Wall Street appears to have not only decided who will win, but that the election won’t be close.
Wall Street analysts are predicting a November victory by Hillary Clinton; and a noted economist and market strategist says that not only will she win, but the election “won’t be close.”
Fortune reported in late August that Citigroup analysts put the Democratic presidential candidate’s chances of “winning the White House at 65%, with Republican nominee Donald Trump at 35%.” (For those unfamiliar with Citigroup, they are a multinational investment banking and financial services corporation headquartered in Manhattan. Currently, they are the third largest bank holding company in the U.S. by assets.)
Woo, who heads Bank of America Merrill Lynch’s Global Rates and Currency Research, said that “The market appears to have decided not only that Clinton will win, but that it won’t be close,” adding that “investors like landslide victories.”
In short, MarketWatch reports that: “Woo noted that the S&P 500 [Standard & Poor 500 Index] has risen more than 4% since July 5″ which is consistent with data from election years when “presidential candidates won by a margin of more than 80% of Electoral College votes.” The last time stocks outperformed the current rally was in 1984 when Ronald Reagan defeated Walter Mondale with Reagan winning “525 electoral votes to Mondale’s 13,” making it one of the greatest landslide victories in American election history.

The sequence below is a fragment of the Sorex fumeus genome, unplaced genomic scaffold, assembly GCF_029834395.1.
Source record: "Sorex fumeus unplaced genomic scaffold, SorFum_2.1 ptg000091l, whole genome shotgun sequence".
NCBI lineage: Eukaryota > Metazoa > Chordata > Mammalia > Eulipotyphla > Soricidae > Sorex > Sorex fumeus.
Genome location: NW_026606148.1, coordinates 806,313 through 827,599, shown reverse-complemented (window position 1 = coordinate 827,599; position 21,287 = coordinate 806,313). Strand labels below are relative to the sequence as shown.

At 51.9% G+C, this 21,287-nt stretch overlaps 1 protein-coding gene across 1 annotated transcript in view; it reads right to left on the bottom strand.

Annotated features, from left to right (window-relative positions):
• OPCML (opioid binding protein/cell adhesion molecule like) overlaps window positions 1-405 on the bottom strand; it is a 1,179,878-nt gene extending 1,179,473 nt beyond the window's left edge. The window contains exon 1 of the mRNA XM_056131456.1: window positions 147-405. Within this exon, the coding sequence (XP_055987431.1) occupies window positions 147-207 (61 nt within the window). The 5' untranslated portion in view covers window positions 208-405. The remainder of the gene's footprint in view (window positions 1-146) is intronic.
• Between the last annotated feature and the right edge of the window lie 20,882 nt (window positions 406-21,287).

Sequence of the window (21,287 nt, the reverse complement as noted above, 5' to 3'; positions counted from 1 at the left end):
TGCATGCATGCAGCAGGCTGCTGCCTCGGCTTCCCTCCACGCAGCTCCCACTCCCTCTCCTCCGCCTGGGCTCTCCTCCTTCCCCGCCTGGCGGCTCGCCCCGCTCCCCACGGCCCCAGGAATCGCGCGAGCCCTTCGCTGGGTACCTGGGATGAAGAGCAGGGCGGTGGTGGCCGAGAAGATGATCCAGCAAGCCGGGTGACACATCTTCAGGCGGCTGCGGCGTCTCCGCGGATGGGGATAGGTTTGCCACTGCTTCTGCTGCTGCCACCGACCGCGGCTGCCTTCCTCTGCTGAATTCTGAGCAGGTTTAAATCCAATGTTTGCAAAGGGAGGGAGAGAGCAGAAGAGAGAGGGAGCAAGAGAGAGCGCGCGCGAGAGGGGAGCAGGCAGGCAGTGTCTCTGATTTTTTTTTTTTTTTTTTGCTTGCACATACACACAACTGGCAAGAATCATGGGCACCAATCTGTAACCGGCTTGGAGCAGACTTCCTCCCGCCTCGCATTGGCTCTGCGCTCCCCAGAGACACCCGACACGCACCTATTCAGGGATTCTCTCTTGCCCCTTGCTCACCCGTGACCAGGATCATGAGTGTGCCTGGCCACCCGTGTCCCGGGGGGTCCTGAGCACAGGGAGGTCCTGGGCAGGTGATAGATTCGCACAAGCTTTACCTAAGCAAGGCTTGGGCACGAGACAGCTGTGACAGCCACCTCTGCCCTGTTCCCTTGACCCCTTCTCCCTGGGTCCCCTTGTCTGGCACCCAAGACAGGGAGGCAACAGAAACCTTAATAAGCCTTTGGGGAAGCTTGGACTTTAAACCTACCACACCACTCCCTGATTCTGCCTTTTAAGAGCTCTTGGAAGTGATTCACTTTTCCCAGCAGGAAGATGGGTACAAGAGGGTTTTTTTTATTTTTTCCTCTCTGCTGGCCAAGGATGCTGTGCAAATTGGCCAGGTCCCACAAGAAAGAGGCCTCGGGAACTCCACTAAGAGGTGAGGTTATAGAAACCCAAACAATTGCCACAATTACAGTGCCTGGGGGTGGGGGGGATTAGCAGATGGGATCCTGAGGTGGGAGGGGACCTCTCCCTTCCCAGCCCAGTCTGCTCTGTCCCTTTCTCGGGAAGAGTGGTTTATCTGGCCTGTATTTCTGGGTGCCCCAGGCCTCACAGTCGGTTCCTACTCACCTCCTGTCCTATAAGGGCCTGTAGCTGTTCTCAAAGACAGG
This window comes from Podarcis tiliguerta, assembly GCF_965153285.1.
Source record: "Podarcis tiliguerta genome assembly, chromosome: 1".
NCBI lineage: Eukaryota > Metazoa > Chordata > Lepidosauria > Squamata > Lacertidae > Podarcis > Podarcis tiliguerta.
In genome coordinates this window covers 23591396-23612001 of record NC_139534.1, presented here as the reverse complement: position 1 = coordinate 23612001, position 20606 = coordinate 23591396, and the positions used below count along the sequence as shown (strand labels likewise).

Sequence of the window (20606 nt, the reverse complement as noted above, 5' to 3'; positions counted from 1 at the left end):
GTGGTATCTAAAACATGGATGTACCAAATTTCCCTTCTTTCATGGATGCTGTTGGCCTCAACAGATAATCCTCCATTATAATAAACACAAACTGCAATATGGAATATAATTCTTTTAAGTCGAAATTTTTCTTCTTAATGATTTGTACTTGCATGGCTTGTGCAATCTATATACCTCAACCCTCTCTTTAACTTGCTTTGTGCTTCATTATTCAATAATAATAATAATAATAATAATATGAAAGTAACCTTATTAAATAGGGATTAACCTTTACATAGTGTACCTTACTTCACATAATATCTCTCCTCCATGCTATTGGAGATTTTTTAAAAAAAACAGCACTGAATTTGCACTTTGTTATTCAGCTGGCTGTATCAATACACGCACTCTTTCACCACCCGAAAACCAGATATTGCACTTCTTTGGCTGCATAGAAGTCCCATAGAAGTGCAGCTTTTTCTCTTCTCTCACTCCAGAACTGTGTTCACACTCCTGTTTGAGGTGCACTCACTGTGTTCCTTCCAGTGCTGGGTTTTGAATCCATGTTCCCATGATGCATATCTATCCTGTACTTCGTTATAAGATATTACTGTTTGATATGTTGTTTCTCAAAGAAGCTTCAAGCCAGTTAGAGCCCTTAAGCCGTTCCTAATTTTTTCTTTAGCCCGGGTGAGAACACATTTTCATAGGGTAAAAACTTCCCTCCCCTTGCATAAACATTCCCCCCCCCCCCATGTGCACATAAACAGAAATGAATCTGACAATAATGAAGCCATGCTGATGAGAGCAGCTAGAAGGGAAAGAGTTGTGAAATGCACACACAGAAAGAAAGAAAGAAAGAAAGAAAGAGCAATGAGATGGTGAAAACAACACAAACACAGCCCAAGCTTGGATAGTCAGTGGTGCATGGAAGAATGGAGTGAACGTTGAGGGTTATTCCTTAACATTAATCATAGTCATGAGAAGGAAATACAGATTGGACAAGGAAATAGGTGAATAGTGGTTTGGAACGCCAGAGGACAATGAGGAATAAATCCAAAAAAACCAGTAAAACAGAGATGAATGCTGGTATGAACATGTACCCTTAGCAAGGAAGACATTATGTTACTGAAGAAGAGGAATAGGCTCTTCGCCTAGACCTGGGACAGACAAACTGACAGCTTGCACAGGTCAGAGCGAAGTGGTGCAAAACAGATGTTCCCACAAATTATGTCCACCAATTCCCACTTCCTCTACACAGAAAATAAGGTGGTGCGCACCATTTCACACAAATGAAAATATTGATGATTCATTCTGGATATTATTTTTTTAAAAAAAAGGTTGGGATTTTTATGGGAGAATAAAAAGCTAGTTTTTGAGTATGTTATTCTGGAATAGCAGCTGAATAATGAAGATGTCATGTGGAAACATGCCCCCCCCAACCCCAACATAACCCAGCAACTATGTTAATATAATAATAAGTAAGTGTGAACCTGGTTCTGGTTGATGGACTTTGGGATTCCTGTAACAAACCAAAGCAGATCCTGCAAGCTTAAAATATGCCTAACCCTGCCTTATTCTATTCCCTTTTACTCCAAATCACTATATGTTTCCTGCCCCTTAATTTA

Citing the Iowa Electronic Markets, Woo explained that to market strategists this investment behavior “implies that the market is expecting Hillary Clinton to either maintain or increase her already sizable lead over Donald Trump in the opinion polls.”
The Iowa Electronic Markets, a futures market run for research and teaching purposes and operated by the University of Iowa Tippie College of Business, gives Clinton an 80% chance of defeating Trump in November.
Adding more strength to the claim of a landslide victory by Clinton is Sam Stoval, the Managing Director of S&P Global Market Intelligence, who notes that the S&P has a record of accurately predicting election results spanning the last seven decades.
CNN reported last July that “Stovall looked at the data for every presidential election going back to 1944” and discovered that “If stocks rose in price from July 31 to October 31, the party that currently controlled the White House won the election 82% of the time.”
“We all know that prices lead fundamentals. And more times than not, S&P 500 price returns identified whether the incumbent president, or his party, was reelected or replaced,” Stovall wrote in a report on the presidential election and markets.
MarketWatch reports that “the only exceptions were in 1968 and 1980, when there were popular third-party candidates in the picture.”